Hey Alexa, Is There Organic Visibility after Voice Search Revolution?

Voice search is the ability to perform a web search by speaking your query to the smart device (i.e. a smartphone or a smart voice-activated assistant).

Voice search has been around for a few years now (with many consumers using their smartphones to search by voice) but it has recently started growing at a faster pace due to the recent advances in voice recognition technology and the fast adoption of smart home assistants.

Consequently, voice search is quickly becoming a major marketing trend in 2019 and beyond:

  • 1-in-6 Americans now own a smart speaker device that is able to read search results in response to a voice search query (Source: National Public Media)
  • 13% of households used voice search in 2017 and this number is expected to rise to around 55% by 2022 (Source: OC&C Strategy Consultants Study)
  • Of those who regularly use voice search, 72% claim to use it as part of their daily routine (Source: Google)

Finally, by 2020, nearly half of search queries will be done by voice (Source: Andrew Ng, former Chief Scientist at Baidu). Nearly every article on voice-related search starts with this one, so I felt compelled to mention it here too.

Note though that this number goes back to 2015 and while it’s still a very valid prediction (until we hit 2020 to be able to verify how true to life it is), the voice search adoption rate has been influenced by smart speaker adoption recently, so the number may even be higher.

speech recognition

What Does Voice Search Mean to Online Businesses and Marketers

The most obvious challenge voice search is posing to the digital marketing industry is a much tighter organic search competition. While just a few years ago, being in Google’s “top 5” was the ultimate search marketer’s dream, these days we are competing for one top result because that’s what voice search users are being served.

Let me spell this out for you:

  • Before: Competing for top 5 organic search results
  • Now: Competing for the single organic search position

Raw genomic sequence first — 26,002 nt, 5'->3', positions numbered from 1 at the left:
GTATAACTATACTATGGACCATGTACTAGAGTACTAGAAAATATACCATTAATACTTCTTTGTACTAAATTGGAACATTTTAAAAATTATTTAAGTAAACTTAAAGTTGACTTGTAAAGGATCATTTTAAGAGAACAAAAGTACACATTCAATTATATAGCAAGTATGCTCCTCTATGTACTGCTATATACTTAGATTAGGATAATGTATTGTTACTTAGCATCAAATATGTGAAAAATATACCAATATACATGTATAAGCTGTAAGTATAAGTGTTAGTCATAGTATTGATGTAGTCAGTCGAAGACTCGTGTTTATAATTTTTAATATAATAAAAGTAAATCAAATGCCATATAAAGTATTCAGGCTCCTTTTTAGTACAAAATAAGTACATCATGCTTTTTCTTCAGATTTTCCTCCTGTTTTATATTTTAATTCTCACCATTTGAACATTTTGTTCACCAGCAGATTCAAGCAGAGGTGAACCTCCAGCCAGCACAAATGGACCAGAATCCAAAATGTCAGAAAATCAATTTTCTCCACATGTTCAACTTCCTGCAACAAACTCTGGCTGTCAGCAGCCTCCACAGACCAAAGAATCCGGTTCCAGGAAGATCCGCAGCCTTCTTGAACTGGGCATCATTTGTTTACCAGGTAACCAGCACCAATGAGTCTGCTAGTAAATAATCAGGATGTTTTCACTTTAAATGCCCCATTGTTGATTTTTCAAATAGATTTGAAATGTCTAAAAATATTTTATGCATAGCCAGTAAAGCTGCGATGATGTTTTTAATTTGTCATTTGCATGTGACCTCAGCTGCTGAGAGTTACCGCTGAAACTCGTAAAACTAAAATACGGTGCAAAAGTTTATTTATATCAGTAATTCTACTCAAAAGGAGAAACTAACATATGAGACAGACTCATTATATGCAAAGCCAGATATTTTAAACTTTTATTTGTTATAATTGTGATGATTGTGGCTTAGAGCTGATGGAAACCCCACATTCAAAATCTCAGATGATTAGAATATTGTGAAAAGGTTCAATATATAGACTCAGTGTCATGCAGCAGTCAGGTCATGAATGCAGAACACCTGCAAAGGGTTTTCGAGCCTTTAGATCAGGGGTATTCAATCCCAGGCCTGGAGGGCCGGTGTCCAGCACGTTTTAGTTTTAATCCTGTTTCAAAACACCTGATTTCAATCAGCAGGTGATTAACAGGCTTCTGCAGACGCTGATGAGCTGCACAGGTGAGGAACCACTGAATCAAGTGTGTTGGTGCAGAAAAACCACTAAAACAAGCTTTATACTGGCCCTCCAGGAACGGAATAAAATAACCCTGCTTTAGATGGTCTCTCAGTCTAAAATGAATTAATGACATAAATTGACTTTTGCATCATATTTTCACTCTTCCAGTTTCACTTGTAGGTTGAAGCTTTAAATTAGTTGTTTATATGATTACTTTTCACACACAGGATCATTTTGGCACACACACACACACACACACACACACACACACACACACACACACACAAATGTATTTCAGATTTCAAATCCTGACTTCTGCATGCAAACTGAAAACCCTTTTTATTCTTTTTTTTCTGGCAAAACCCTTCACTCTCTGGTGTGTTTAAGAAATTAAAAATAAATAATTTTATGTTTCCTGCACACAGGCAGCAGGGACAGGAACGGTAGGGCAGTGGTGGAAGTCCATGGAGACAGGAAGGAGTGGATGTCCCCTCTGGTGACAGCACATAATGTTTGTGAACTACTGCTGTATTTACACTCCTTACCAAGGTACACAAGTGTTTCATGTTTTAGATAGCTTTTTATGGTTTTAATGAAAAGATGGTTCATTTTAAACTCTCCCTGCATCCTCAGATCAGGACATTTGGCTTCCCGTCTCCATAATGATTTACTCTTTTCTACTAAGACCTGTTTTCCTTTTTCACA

Moreover, that single position we are now fighting for is not always #1 organic search listing. In many cases, what is being read to a voice search user is the featured snippet, i.e. a selected search result that is picked by Google’s algorithm as the one that answers the query in the best possible way.

More often than not, Google features a web page that is already ranking #1 for the given query. But in many cases, the featured result is being selected from top 5 (and in rare cases from top 10) organic search listings.

google featured snippet box

Google introduced featured snippets a few years ago, as one of the ways to accommodate the voice search users better. The featured snippet revolution causes a major change in SEO mindset:

  • Because featured snippets are stealing organic rankings (due to them being positioned in the most visible spot within Google search engine result pages), ranking in top 10 is no longer as effective as it used to be
  • Because featured snippets are what is being served to the voice search user, not being featured means 0 organic visibility (at least for voice search users)

Now, tighter competition is not the only challenge marketers are going to deal with due to the fast growth of voice search.

What most digital marketers are worried about these days is: Where are the clicks going to come from?

And it’s a good question because the future of search looks mostly screenless: Consumers will never even see the served page (they will only hear the answer and move on), let alone click to visit it.

In fact, Gartner predicts that by 2020 almost 1/3 of web searches are going to be done without the screen. That’s a huge amount of searches, and a huge amount of search engine result pages resulting in 0 clicks.

The good news is, where there’s a challenge, there’s almost always an opportunity, especially for brands that are flexible and ready to embrace trends quickly.

To help you out, here are all those opportunities you can start pursuing now to get ahead of your competition and benefit from the voice search revolution.

Voice Search Means More Varied Query Opportunities

While we are being forced to compete for holding a single organic position these days, there’s a different – more positive – phenomenon we should take into account:

With voice search, search queries are getting longer and more varied. They are no longer influenced by Grammar rules or Google’s search suggestions. Consumers are freely speaking their questions to a smart speaker, so their queries become more natural and diverse which drives more ranking opportunities than before.

Spoken search queries generally are:

  • Long
  • Spontaneous
  • Consist of full sentences (often these are questions)

This means that you can still get a lot of exposure from organic search, provided you are targeting those long-tail natural-language-driven search queries.

Consequently, marketers need to embrace new, smarter keyword research tools and optimization tactics in order to catch those less obvious ways your target customer may be using to word their search query when speaking it in voice.